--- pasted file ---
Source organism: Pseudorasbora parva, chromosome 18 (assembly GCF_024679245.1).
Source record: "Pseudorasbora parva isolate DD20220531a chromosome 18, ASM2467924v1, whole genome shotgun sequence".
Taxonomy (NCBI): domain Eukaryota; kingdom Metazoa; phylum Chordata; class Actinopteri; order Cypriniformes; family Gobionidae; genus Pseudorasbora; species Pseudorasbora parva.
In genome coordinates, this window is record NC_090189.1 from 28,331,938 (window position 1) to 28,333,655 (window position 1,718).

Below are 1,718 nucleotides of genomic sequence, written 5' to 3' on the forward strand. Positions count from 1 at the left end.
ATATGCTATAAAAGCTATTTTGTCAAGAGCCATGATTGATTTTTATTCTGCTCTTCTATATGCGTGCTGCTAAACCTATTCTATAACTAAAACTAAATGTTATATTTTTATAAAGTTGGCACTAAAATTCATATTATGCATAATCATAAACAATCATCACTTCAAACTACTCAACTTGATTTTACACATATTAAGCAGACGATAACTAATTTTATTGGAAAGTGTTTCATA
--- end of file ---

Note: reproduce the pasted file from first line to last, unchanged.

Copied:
Source organism: Pseudorasbora parva, chromosome 18 (assembly GCF_024679245.1).
Source record: "Pseudorasbora parva isolate DD20220531a chromosome 18, ASM2467924v1, whole genome shotgun sequence".
Taxonomy (NCBI): domain Eukaryota; kingdom Metazoa; phylum Chordata; class Actinopteri; order Cypriniformes; family Gobionidae; genus Pseudorasbora; species Pseudorasbora parva.
In genome coordinates, this window is record NC_090189.1 from 28,331,938 (window position 1) to 28,333,655 (window position 1,718).

Below are 1,718 nucleotides of genomic sequence, written 5' to 3' on the forward strand. Positions count from 1 at the left end.
ATATGCTATAAAAGCTATTTTGTCAAGAGCCATGATTGATTTTTATTCTGCTCTTCTATATGCGTGCTGCTAAACCTATTCTATAACTAAAACTAAATGTTATATTTTTATAAAGTTGGCACTAAAATTCATATTATGCATAATCATAAACAATCATCACTTCAAACTACTCAACTTGATTTTACACATATTAAGCAGACGATAACTAATTTTATTGGAAAGTGTTTCATA